I guess everyone's heard of Wikipedia by now, but probably not as many of you have poked around in the Wikimedia Commons, which is almost equally fun in its own way. The Commons is a place for people to contribute Freely licensed media to the world. It's not necessary that Commons pictures have encyclopedic value (although, of course, many do, and are referenced by various Wikipedias); it's merely a repository of images that someone, someday, might conceivably want to use in some kind of publication.
When I get tired of the anarchic process of wrangling with other editors on Wikipedia, I switch my contribution energy to uploading a few of my better photographs to Wikimedia Commons. It's a relief not to be forced to butt heads with some obstinate fellow editor on the Commons to defend a nitpicking detail of something I just did. At worst, my picture will simply be ignored. And if a useful picture gets uploaded, then it can get seen by a lot of people. For example, my own picture of the Ontario Legislative Assembly is currently in the Toronto article's "Government" section. (Curiously, no Toronto Wikipedian has yet uploaded a better picture than my tourist shot.) A lot of people are going to see that picture, if only in passing. It feels good to be useful this way, and the pain-to-reward ratio's much smaller than for textual contributions to the Wikipedia.
Also, one of the coolest aspects in Commons: featured pictures, which are frequently astonishing, and comparable in quality to the photographs in almost any "real" publication. Forget Brittanica; the quality approaches that of National Geographic in some cases.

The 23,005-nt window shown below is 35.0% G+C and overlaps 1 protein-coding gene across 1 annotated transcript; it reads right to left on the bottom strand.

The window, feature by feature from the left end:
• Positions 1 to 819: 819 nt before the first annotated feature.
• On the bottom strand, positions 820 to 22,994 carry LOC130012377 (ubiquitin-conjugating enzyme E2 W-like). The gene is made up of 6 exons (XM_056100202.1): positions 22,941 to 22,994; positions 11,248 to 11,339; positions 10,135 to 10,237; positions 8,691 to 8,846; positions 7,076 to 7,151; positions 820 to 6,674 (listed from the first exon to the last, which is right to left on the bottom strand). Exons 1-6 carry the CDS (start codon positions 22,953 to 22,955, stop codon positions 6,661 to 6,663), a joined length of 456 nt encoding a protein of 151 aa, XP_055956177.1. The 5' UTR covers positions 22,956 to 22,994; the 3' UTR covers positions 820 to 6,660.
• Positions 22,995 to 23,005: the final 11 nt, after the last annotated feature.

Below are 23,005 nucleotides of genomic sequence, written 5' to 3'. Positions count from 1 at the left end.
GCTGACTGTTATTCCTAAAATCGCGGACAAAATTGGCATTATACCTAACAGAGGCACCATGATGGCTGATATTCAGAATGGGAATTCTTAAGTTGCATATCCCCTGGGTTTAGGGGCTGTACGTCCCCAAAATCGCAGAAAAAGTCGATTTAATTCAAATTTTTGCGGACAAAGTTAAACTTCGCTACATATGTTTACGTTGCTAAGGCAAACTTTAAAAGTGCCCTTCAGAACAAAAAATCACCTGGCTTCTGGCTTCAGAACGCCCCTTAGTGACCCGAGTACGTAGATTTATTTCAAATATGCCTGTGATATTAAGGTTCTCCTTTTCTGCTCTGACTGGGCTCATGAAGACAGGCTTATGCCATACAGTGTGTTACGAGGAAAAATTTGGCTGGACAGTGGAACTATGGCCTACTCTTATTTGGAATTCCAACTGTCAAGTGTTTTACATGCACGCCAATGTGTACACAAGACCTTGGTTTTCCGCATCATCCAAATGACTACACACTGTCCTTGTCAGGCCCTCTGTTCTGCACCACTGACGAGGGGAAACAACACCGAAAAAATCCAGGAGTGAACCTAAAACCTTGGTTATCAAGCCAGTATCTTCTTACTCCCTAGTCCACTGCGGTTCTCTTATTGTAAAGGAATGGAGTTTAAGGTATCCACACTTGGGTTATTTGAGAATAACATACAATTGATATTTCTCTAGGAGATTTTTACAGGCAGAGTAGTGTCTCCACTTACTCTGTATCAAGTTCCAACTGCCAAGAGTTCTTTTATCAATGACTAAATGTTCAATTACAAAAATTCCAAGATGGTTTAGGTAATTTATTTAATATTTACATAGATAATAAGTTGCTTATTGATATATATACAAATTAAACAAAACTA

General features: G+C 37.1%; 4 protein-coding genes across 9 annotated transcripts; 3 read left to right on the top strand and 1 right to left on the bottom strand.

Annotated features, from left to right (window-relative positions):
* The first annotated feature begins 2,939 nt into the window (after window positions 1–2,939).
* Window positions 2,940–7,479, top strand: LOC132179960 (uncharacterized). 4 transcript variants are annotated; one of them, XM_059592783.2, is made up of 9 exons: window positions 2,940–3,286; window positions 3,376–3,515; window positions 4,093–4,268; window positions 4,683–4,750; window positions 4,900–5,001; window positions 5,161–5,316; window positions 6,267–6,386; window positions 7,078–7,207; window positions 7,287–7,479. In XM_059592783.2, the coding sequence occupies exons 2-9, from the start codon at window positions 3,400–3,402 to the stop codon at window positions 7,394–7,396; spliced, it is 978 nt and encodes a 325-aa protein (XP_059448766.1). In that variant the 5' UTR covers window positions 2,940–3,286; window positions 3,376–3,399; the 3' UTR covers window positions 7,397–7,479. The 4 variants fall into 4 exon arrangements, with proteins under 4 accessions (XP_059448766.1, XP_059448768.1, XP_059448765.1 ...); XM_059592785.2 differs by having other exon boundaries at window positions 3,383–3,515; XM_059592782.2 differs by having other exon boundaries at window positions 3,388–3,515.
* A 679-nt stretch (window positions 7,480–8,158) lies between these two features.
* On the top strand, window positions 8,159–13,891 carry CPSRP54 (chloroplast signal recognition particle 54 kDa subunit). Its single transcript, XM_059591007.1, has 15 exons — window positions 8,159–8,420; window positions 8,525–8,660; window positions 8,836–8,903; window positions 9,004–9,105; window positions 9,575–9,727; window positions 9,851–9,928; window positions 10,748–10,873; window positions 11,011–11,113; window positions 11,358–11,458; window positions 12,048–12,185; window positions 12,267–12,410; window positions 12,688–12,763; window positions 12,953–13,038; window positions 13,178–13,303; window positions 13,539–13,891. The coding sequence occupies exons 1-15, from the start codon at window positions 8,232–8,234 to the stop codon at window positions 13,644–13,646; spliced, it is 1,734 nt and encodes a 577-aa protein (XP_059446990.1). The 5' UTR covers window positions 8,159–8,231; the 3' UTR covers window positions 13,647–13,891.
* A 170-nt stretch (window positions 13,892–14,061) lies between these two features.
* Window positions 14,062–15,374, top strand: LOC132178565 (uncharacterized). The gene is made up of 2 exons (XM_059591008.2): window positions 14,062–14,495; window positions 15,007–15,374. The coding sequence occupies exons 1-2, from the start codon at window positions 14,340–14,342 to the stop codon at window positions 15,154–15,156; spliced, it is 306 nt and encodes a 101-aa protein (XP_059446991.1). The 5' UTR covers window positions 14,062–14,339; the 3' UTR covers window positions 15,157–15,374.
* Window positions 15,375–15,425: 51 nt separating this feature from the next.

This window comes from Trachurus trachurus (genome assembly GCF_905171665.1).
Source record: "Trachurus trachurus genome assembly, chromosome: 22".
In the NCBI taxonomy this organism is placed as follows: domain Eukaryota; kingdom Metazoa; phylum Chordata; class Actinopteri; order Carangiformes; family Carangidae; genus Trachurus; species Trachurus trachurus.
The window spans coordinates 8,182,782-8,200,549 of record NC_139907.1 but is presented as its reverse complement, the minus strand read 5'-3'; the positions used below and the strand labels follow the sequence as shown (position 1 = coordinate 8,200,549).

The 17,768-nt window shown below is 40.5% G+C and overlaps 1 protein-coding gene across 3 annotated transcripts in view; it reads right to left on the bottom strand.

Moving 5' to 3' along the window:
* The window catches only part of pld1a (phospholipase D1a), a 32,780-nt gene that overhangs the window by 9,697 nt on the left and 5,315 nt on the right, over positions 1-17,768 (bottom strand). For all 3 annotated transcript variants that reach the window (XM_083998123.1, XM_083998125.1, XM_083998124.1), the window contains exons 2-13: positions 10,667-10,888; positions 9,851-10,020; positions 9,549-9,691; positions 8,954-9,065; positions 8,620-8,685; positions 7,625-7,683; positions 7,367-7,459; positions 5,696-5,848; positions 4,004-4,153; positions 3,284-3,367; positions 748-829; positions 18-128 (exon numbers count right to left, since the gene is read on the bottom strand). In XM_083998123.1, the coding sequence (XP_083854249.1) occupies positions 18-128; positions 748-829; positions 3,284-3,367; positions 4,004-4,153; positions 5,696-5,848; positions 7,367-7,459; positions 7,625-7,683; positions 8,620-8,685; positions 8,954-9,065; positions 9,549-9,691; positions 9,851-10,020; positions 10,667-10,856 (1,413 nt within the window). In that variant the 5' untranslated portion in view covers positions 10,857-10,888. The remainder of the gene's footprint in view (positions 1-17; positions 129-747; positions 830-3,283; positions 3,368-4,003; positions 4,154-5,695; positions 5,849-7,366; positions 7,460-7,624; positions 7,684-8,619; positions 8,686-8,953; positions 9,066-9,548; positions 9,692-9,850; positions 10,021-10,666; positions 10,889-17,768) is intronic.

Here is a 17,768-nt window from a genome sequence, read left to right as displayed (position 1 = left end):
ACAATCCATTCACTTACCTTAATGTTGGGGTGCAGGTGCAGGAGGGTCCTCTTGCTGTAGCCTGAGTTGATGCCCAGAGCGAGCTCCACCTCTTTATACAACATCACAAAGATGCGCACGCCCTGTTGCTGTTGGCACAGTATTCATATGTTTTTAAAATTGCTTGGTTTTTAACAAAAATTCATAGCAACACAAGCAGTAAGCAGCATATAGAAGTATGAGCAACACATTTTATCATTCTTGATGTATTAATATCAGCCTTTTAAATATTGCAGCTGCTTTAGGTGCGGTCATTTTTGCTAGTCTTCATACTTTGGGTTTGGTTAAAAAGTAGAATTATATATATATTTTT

Equally cool, for photographers, is the featured picture candidates page. Reading the discussions is a great way to learn what makes a good expository photograph. As a whole, the editors have a good eye and extremely high standards for technical, compositional, and affective elements of photography.
On the other hand --- as the nomination discussion on my picture of a Spermophilus lateralis reveals --- sometimes excessive cuteness overrules all that. Technically, it's not a great photograph: at full size you can see noise and blur, it's only 1024x1024 pixels (I cropped it down from a larger picture in order to make it a more effective illustration for its host article), and the (distant) snowfield in the background is completely blown out. But it's cute, so...
(This particular photo recently made featured picture on the English Wikipedia, which is a separate process from getting featured on Commons.)
Anyway, if you take photographs --- and digital cameras being being as ubiquitous as they are, you probably do --- then you should really consider uploading the interesting ones to Wikimedia Commons. You'll have to spend some time reading the uploading guide, but after that it's pretty easy and rewarding. I mean, who knew that anyone in the world would actually be interested in your vacation photos?